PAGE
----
We had the funeral that same friday (yes...one heck of a lot to do in a few days) and although I dreaded how I would react, I again felt quite 'at peace'. My Mum was 70 and was not in the 'final stages' of dementia and I was really not expecting her to die so soon. It is still a shock and you will probably find, like me, that the pain comes and goes (young children making demands are a sure way to distract you!). It will probably take us time to take it all in.
Keep in touch. I've found this forum such a help, before and after.
Thinking of you, and hoping that the funeral has brought you something positive.
I am back. My mother passed into the grace of our Lord December 28, 2007. She was 74.
December 2007, my mother was in the ICU of a hospital suffering from many complications. It was touch and go then. My father had called all of us, their children to come home, if we still wanted to see her alive because at that time, she also had suffered a heart attack and was on a respirator. My father was hoping we could bring her home for christmas. Home for christmas, we picked on this theme and whispered to her everytime we came to sit by her bed in the ICU. All her grandchildren were at home waiting for her. They were not allowed to see her. If she wanted to see them, we have to get out of the ICU, at least, and be in a private room.
God is ever so good that He gave in to our prayers. At 7pm of December 24th, we brought her home. Sirens wailing, the children ran out of the house to meet the ambulance transporting her. They have made a welcome home poster, and greeted her all sorts of greetings; from happy birthday to merry christmas and sang carols. The doctor and attendants accompanying us home were so touched. Children lined up to kiss and hug her under their watchful eyes. When everything settled down, they left and it was up to us.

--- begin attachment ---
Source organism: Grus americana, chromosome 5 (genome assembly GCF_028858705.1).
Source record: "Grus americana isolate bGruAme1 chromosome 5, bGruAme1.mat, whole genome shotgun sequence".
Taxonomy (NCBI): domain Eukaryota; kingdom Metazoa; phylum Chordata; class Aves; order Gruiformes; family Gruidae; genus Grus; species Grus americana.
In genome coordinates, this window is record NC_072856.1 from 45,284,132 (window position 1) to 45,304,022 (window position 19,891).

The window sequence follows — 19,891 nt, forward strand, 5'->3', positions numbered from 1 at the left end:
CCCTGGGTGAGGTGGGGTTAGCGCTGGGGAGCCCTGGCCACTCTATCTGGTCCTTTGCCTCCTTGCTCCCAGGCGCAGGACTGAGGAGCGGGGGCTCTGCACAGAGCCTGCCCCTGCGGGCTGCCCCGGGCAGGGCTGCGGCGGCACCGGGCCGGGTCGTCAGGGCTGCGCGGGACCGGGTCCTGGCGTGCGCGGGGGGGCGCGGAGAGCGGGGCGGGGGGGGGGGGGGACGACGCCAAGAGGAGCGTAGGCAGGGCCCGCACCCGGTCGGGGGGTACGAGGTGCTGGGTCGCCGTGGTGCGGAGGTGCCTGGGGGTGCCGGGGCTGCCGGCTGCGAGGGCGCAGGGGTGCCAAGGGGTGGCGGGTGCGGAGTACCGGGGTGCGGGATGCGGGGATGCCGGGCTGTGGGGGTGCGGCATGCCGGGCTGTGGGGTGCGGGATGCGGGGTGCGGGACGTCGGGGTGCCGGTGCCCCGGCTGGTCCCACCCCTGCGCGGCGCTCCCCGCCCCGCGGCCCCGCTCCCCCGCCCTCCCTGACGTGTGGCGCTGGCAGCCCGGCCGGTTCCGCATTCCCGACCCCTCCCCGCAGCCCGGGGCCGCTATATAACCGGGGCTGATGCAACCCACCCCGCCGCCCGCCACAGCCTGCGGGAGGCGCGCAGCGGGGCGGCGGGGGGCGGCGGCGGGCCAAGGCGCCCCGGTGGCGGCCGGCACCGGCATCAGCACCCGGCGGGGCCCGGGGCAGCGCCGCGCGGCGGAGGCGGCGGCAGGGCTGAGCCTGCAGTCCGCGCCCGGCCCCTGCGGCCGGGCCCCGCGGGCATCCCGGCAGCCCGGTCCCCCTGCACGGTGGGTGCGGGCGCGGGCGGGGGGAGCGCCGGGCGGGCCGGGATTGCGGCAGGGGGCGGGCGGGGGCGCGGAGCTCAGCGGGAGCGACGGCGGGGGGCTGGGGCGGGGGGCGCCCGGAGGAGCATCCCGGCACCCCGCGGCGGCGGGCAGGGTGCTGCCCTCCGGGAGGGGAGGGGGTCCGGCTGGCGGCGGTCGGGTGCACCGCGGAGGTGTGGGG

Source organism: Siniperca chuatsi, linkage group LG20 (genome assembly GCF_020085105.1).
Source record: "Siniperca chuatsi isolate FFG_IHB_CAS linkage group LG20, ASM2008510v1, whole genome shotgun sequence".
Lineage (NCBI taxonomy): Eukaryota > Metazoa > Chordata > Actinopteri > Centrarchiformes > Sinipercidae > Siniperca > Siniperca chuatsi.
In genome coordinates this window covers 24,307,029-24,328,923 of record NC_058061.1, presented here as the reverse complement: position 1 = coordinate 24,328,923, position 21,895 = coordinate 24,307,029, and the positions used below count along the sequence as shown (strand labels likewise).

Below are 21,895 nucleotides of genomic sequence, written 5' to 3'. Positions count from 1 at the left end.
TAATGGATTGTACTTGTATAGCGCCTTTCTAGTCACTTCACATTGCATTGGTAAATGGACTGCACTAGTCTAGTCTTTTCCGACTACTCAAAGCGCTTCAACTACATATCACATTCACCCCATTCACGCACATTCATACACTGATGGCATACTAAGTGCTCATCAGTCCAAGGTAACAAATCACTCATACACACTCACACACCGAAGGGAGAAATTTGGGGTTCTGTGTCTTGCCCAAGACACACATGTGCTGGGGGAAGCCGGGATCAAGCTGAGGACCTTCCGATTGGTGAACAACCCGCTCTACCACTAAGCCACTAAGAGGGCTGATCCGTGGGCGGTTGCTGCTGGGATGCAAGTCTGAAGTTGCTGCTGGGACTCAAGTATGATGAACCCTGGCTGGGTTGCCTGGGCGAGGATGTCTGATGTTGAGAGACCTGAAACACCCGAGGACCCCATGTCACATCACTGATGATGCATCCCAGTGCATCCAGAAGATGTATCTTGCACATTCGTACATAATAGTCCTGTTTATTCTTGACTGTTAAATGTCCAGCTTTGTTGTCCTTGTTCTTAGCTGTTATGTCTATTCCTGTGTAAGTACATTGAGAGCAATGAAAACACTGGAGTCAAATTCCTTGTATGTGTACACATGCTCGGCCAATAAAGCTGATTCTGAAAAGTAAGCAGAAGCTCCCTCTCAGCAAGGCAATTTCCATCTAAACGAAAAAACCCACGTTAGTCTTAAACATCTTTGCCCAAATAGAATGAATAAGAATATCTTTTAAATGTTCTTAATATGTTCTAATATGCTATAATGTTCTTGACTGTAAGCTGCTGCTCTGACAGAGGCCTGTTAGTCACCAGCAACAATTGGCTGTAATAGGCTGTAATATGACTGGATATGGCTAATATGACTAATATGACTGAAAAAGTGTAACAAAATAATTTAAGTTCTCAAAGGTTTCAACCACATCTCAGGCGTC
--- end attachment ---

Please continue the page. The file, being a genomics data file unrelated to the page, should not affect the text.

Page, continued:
Her room resembled that of a hospital. Oxygen tanks,inhalator and suction machine in use. We worked a schedule who would stay up with her, monitoring vital signs, tube feeding, medicines, changing diapers, etc.
That was our christmas gift. We have forgotten about the children's christmas gifts, but they did not seem to mind. Their LOLA (grandmother) is home.
On the eve of the 28th, we have finished eating and the private nurse we have arranged arrived to check on the NGT because the tube somehow moved. He was checking on her when he asked for her blood pressure. It was dropping, and he told us she was expiring; to bring out the car to take her to the ER.
Mother had closed her eyes. We, her children kissed and said our goodbyes right there and the grandchildren lined up to kiss and bid her goodbye, too. We let her go.
A priest, who is a friend of the family told my father when my mother was in the ICU, that having done all that we can for her, we are not bound to keep her alive by extra ordinary means. To let God have his will and to surrender.
God has brought us this far, and He let us come through.
In His goodness, He sent the nurse to us that night, because without him, we would all be in a state of panic. Nurse Alvin was there all the way to assist us and make arrangements. Her doctor, was also on the phone during her last moments, giving directions in his comforting way.
HOME FOR CHRISTMAS. That she was.